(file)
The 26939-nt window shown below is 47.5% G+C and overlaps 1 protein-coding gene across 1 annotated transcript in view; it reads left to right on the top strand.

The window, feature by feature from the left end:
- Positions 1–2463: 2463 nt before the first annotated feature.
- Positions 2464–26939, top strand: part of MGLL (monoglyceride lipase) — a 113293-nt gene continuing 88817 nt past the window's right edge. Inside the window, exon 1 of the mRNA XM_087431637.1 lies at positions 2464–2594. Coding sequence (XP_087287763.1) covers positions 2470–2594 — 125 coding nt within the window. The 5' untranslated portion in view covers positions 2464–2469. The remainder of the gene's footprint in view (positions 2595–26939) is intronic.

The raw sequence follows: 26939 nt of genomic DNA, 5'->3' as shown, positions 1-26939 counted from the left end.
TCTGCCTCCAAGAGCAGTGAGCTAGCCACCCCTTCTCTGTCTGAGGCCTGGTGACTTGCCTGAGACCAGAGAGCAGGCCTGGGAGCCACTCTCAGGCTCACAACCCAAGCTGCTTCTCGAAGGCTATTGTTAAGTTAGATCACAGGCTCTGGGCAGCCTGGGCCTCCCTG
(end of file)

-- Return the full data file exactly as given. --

The 26939-nt window shown below is 47.5% G+C and overlaps 1 protein-coding gene across 1 annotated transcript in view; it reads left to right on the top strand.

The window, feature by feature from the left end:
- Positions 1–2463: 2463 nt before the first annotated feature.
- Positions 2464–26939, top strand: part of MGLL (monoglyceride lipase) — a 113293-nt gene continuing 88817 nt past the window's right edge. Inside the window, exon 1 of the mRNA XM_087431637.1 lies at positions 2464–2594. Coding sequence (XP_087287763.1) covers positions 2470–2594 — 125 coding nt within the window. The 5' untranslated portion in view covers positions 2464–2469. The remainder of the gene's footprint in view (positions 2595–26939) is intronic.

The raw sequence follows: 26939 nt of genomic DNA, 5'->3' as shown, positions 1-26939 counted from the left end.
TCTGCCTCCAAGAGCAGTGAGCTAGCCACCCCTTCTCTGTCTGAGGCCTGGTGACTTGCCTGAGACCAGAGAGCAGGCCTGGGAGCCACTCTCAGGCTCACAACCCAAGCTGCTTCTCGAAGGCTATTGTTAAGTTAGATCACAGGCTCTGGGCAGCCTGGGCCTCCCTG